Max Gladstone talks about writing fight scenes


Max Gladstone writes the CRAFT SEQUENCE which we love not only for its unique characters, world and plot, but for its awesome cover art. The most recent CRAFT book, Last First...

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The Antelope Wife: Dark, sad, beautiful and funny


The Antelope Wife by Louise Erdrich In 1999, Louise Erdrich’s book The Antelope Wife won the World Fantasy Award. Erdrich is not a genre writer; she is firmly planted in literary...

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Crossing Genres, or Dear Robot as Literary Science Fiction


Welcome to another Expanded Universe column where I feature essays from authors and editors of fiction, poetry, and non-fiction, as well as from established readers and reviewers....

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T-shirts and bookmarks!


Get a T-shirt and bookmarks when you donate to FanLit. This soft white t-shirt features our dragon logo which was painted by author Janny Wurts. Underneath are the words...

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Recent Posts

Sunday Status Update: October 25, 2020

Jana: This week involved a lot of cold-weather prep at my house, so I didn’t get a lot of time to sit in front of my keyboard, unfortunately. But I did get a little farther into The Very Best of Caitlín R. Kiernan, and am still enjoying myself, and I made the very questionable choice of reading through T. Kingfisher’s The Twisted Ones in installments before bed. It’s a great book! Just, you know, not so great to lie awake thinking about in the dark.

Kat: Three books since yo... Read More

The Voyages of Star Trek: Nothing new or surprising

The Voyages of Star Trek by K.M. Heath & A.S. Carlisle

The Voyages of Star Trek: A Mirror on American Society through Time (2020), by K.M. Heath and A.S. Carlisle, explores how the various Trek incarnations — TV shows, movies, comics — mirrored (or not) the culture of the time, beginning with the original series (TOS) and ending with Discovery (Picard was released too late and is only mentioned as existing). The book grew out of an undergraduate anthropology course, and you can see some of that in their explanation of their methods (taking random “snapshots” of shows, for instance, to assess the prevalence, or lack thereof, of non-white or women characters), but the target is the popular audience. Their main claim, as they put it, is that “Star Trek has survived across five decades in the face of rapid cultural change because it adapts to the times while staying ... Read More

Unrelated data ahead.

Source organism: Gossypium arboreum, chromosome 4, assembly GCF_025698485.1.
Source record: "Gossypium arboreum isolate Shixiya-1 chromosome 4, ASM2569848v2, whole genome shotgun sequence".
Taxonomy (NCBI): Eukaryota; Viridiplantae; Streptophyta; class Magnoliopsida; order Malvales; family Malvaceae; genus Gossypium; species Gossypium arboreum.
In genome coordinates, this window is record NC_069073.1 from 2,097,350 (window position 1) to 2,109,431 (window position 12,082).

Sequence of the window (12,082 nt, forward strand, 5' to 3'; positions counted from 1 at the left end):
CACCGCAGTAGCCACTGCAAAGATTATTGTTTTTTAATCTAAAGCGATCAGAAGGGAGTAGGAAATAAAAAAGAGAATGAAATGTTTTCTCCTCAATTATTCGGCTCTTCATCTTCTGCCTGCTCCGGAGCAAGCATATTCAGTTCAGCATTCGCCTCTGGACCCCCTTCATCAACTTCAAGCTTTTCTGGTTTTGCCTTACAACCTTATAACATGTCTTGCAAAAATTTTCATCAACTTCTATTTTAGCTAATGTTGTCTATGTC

Horror Rises From the Tomb & Panic Beats: Talking head

Horror Rises From the Tomb & Panic Beats directed by Carlos Aured & Paul Naschy

Looking for a good creepy double feature to help you pass the time one stormy October evening? I’ve got a doozy for you. Hang tight!

HORROR RISES FROM THE TOMB

As if to prove the old adage "you can't keep a good man down," the 1973 Spanish film Horror Rises From the Tomb gives us the story of 15th century Satanist Alaric du Marnac. When we first encounter this demonic figure, he and his consort, Mabille de Lancre (Helga Line), are about to be executed by torture and decapitation in the France of 1454. (This opening scene, it must be noted, almost seems an homage to the similar opening in Mario Bava's classic Black Sunday, except here, we have a male Satanist and a female helper, instead of the other way around.) Flash forward 520 years or so, and Alaric's blood descendant (also played by the film's screenwriter, Paul ... Read More

The Invisible Life of Addie LaRue: A memorable book about what’s-her-name

Reposting to include Jana's new review.

The Invisible Life of Addie LaRue by V.E. Schwab

V.E. Schwab’s The Invisible Life of Addie LaRue (2020) is a charming, thoughtful, sometimes-dark, sometimes moving, story about memory, love, rash decisions, female agency, stubborn defiance, mortality, resilience, and the power of art. In this time of Covid, a novel focused so much on the desire for human contact and fear of dying without leaving “a mark” is especially timely, though The Invisible Life of Addie LaRue would have been a highly recommended book in any other year.

Addie LaRue is a young woman in 18th Century France who yearns to be her own person, like the old woman outside town, Estele, “who belongs to everyone, and no one, and herself” and who is sai... Read More